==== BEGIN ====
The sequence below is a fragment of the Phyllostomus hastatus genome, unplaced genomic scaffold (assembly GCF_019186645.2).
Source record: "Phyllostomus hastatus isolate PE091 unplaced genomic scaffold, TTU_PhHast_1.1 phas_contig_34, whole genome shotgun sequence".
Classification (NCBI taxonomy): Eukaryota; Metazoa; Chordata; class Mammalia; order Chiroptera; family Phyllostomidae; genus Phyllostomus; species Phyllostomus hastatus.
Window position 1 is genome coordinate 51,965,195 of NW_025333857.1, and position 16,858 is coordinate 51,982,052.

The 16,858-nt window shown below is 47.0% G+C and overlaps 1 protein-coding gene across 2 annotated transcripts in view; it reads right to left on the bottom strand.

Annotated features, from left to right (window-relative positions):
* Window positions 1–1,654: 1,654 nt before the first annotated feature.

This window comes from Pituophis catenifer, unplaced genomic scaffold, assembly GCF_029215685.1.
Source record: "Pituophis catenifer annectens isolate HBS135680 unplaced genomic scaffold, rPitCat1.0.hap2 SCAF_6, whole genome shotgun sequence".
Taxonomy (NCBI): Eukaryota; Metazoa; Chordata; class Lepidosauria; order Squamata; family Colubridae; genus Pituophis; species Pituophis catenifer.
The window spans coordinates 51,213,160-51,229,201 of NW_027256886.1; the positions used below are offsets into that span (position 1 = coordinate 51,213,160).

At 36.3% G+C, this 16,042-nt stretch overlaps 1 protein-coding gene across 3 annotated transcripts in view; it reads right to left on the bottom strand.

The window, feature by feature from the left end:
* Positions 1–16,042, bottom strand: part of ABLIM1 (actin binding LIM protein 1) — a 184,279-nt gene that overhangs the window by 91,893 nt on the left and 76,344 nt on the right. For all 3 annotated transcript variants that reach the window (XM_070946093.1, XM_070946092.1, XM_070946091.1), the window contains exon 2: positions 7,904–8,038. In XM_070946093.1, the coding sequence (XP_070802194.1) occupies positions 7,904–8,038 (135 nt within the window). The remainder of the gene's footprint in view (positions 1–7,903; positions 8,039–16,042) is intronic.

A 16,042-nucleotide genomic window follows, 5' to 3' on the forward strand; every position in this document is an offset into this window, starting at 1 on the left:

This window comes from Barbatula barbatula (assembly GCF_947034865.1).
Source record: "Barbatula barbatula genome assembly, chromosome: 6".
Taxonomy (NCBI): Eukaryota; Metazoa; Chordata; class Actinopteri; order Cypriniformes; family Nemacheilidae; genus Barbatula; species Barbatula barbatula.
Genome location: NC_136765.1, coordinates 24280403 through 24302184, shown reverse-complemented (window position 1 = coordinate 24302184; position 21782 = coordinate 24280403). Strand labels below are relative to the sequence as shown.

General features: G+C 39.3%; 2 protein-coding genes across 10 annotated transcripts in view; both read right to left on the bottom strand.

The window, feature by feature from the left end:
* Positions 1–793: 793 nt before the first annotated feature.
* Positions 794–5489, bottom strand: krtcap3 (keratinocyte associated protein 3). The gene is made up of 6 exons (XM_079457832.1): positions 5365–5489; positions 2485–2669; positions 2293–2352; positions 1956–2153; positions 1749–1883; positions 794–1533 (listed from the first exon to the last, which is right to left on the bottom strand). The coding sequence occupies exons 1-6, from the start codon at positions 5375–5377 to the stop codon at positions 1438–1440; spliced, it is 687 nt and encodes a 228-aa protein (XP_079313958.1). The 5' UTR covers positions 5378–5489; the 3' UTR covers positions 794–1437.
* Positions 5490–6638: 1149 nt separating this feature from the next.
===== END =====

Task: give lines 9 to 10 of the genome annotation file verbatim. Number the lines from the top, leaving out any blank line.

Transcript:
Source record: "Pituophis catenifer annectens isolate HBS135680 unplaced genomic scaffold, rPitCat1.0.hap2 SCAF_6, whole genome shotgun sequence".
Taxonomy (NCBI): Eukaryota; Metazoa; Chordata; class Lepidosauria; order Squamata; family Colubridae; genus Pituophis; species Pituophis catenifer.